Northern Irish farmers have been told to be on 'high alert' to visitors and to ask for identification following a recent increase in rural crime.
The Police Service of Northern Ireland (PSNI) has received a high number of rural crime reports in recent weeks.
Criminals are not only taking advantage of the darker nights, but are visiting farms during the daytime posing as employees from agriculture firms.
The Ulster Farmers' Union (UFU) said farmers in the province should start to ask visitors for identification to "ensure their call is legitimate".
“I cannot stress enough how important it is for farmers to be aware of farm visitors and to ask for ID when someone arrives unexpectedly," said UFU deputy president, William Irvine.
"If farm visitors are genuine, they will be able to produce ID or will verify who they are working for through their organisation, and will not take offence at you asking for proof.
"If you do not know the visitor at hand or have the slightest doubt, they would want you to do so for your own safety and to put your mind at ease."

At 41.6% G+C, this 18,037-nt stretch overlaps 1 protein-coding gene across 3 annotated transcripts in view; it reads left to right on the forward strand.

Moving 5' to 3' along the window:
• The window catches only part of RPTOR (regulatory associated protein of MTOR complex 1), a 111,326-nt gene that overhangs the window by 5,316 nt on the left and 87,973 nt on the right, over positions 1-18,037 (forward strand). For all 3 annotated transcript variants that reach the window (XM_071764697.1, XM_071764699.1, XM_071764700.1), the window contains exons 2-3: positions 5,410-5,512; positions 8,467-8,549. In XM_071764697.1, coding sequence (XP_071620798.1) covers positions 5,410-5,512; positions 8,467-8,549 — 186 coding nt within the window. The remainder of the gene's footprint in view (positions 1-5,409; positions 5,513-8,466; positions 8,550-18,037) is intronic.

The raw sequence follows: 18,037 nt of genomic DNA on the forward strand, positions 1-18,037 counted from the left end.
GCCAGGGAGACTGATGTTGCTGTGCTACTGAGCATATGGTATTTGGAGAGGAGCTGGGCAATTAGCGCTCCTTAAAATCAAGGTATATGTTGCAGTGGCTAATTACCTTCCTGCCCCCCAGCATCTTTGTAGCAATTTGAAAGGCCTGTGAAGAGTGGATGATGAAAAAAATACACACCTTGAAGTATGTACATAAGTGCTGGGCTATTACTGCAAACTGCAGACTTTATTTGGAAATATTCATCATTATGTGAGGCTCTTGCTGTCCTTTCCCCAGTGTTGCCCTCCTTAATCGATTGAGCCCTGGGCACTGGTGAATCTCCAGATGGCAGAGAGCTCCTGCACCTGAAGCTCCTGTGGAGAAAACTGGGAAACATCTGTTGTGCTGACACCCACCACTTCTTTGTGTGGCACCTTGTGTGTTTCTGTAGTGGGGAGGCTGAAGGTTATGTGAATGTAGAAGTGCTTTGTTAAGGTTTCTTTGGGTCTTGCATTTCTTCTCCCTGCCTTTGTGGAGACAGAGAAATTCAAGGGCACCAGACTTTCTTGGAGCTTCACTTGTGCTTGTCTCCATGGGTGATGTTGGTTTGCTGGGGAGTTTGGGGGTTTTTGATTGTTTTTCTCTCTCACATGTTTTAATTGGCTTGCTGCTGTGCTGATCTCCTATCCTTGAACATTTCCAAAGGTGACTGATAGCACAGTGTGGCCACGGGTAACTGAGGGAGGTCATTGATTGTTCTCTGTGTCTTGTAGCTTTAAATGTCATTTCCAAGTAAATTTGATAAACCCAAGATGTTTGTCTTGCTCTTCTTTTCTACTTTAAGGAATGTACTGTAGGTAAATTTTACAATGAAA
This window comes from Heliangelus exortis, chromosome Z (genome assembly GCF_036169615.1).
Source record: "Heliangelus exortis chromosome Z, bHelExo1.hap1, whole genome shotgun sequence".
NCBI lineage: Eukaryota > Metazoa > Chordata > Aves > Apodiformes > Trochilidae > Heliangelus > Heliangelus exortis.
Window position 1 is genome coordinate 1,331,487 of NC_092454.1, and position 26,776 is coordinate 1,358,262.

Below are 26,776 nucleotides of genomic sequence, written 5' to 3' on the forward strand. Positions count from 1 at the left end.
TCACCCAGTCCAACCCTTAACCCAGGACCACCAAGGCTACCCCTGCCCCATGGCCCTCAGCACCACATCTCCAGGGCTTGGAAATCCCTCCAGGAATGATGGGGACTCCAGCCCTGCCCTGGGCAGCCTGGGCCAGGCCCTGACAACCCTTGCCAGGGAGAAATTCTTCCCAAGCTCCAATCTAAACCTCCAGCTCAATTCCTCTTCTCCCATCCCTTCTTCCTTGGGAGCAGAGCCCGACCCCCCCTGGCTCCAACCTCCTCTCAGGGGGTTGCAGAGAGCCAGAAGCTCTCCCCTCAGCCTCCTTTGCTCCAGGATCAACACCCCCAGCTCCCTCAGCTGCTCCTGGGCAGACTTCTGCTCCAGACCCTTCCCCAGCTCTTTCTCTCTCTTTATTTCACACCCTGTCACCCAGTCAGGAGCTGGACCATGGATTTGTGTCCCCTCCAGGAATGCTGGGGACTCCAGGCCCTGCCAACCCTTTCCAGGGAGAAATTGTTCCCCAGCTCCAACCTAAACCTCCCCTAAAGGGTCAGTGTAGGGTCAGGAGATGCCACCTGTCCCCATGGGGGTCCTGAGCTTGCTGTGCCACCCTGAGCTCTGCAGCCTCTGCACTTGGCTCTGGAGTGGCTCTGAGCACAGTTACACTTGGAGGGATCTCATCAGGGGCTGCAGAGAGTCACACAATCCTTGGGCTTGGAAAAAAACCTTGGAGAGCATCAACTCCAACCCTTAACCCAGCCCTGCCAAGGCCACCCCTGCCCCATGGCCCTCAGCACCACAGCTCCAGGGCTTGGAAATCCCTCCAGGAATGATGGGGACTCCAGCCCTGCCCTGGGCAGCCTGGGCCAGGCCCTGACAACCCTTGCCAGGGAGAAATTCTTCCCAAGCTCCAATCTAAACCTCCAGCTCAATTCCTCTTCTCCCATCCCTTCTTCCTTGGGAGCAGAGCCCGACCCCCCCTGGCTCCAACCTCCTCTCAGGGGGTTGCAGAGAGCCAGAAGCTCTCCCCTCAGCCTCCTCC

With darkness falling earlier, criminals also have a bigger window of opportunity to intrude on farms, with UFU saying on-farm security should be "reviewed and heightened".
Rural crime initiatives such as trailer marking and the freeze branding of livestock are also there for farmers to participate in, the union explained.
"Lock away all farm machinery and vehicles, especially those of high value, and never leave a tractor or quad sitting unattended with the keys in the ignition," Mr Irvine said.
"Record details of all farm machinery, take photographs and consider investing in tracking systems."
He added: "Most of all, look out for one another, especially elderly neighbours who live alone. If you notice suspicious behaviour, please do not hesitate to contact the PSNI no matter how minor it may seem.
"Preventing rural crime is a collective effort and we must all be vigilant.”